Because rain removes pollens from the air, asthma patients prefer the wet seasons. For others, however, heavy rains and strong winds worsen the symptoms. Experts call the phenomenon where extreme weather causes asthma attacks “thunderstorm asthma.”
In some cases, the condition could be fatal. In fact, an episode of thunderstorm asthma in Melbourne, Australia led to 8500 emergency asthma visits and 9 deaths. This prompted researchers to determine its causes and consider possible solutions.
The Rise of Thunderstorm Asthma
Florida-allergy.com, an allergy and asthma center in South Florida, says that allergens like pollens trigger asthma attacks. In most cases, rain acts as a natural pollen filter in the air. But thunderstorms put more pollen in the air as they sweep up large grass pollen grains in their cloud bases.
Rainfall and high humidity break the pollen down to smaller pieces while the cold air brings them back to ground level. People then inhale these smaller grains, triggering symptoms like shortness of breath, wheezing, coughing, and chest tightness.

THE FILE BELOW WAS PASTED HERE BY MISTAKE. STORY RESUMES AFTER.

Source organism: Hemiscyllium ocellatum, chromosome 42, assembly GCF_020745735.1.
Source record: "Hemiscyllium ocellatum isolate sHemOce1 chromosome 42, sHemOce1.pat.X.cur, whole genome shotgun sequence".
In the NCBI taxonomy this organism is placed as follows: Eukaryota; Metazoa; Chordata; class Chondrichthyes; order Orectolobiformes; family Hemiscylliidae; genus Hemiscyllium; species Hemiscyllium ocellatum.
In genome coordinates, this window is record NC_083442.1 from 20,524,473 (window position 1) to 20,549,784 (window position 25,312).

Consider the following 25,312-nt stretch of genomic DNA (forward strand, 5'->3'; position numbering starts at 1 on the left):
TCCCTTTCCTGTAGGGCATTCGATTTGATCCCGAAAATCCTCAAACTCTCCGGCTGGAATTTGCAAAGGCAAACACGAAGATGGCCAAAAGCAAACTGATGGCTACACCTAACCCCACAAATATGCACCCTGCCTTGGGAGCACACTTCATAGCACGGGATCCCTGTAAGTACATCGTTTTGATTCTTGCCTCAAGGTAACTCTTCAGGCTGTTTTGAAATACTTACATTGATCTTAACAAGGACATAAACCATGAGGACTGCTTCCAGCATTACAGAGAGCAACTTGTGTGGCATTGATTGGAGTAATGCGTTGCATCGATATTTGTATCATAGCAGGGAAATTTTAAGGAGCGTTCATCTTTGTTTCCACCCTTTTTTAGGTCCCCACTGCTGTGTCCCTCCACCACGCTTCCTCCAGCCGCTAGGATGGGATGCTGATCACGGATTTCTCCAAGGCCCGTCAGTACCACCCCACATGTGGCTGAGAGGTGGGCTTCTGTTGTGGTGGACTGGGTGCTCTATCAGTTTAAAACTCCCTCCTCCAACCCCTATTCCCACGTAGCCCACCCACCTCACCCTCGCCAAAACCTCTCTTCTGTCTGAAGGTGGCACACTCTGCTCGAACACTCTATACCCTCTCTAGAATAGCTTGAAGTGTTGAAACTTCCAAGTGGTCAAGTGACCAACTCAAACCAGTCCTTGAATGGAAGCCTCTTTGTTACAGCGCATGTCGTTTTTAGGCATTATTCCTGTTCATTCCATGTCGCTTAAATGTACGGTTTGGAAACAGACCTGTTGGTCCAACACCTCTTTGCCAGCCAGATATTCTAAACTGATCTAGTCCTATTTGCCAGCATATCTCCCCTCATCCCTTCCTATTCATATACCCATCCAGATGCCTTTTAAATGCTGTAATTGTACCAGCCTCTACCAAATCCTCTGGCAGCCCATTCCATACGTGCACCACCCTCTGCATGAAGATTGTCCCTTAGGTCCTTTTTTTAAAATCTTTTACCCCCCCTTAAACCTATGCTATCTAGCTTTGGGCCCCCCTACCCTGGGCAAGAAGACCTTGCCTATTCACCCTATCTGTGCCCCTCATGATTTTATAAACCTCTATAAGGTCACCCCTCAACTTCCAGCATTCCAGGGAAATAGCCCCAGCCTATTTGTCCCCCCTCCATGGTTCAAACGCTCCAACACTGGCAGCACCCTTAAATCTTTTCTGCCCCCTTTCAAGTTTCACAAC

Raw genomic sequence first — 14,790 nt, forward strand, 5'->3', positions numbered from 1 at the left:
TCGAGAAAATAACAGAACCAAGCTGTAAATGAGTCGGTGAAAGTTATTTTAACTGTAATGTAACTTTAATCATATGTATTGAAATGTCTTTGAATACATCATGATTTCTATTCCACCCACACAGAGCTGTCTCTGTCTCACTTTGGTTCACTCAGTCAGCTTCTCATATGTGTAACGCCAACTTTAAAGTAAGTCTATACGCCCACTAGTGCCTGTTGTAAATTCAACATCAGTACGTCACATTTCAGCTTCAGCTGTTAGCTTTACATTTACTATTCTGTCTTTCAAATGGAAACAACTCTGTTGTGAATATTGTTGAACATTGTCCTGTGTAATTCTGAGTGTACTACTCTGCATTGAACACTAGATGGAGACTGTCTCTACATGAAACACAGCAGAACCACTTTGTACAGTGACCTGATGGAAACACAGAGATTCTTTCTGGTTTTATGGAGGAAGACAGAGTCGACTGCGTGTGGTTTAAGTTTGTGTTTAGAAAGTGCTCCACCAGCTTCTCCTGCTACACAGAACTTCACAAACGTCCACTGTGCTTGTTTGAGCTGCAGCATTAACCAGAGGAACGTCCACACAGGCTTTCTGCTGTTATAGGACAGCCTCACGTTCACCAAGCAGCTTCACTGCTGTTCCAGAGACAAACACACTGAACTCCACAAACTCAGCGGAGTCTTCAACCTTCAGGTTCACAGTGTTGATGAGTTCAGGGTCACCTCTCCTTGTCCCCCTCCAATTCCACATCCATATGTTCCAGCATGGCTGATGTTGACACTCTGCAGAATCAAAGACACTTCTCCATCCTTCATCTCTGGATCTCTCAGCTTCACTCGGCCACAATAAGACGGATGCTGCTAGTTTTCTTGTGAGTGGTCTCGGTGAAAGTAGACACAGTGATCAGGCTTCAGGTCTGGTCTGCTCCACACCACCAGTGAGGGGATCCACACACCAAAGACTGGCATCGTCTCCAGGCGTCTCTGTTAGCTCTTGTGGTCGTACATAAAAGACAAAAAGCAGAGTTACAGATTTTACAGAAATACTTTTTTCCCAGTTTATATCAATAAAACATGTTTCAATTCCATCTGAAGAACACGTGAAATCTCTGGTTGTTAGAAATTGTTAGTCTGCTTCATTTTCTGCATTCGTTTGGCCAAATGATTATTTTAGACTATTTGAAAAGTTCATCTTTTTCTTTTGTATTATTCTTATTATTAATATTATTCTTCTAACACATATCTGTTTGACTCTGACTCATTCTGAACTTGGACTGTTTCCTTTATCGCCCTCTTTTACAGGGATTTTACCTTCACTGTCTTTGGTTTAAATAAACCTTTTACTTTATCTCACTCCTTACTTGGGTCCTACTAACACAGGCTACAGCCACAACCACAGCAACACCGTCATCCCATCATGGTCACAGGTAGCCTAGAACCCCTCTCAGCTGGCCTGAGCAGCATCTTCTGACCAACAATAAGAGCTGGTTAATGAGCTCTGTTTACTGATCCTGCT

Frequency of Thunderstorm Asthma
Dr. Janet Davies, head of Allergy Research at the Queensland University of Technology, assured people that these episodes do not happen every time there is a storm and high grass pollen count in the area. Wind patterns, changes in temperature and humidity, type of grass, timing, and intensity of grass pollination all determine whether a thunderstorm asthma episode is underway. Despite knowing the factors, experts cannot accurately predict when an attack would occur.
Prevention for People at Risk
During thunderstorms, people with poorly controlled asthma are the ones at risk. Having a rhinovirus infection or sensitivity to allergens also raises the odds of an episode. To mitigate risks, Dr. Davies advised patients to follow their prescriptions and prepare an asthma action plan.
Meanwhile, Dr. Gennaro D’Amato, chairman of the World Allergy Organization Committee on Climate Change and Biodiversity, said that people with asthma must be prepared whenever there’s a thunderstorm approaching. He proposed an alert system which warns high-risk patients of the inclement weather through texts and emails.
There’s only so many people can do. After all, people can control neither weather nor the amount of pollen in the air. The best way to protect one’s self is to be prepared and take good care of our respiratory health.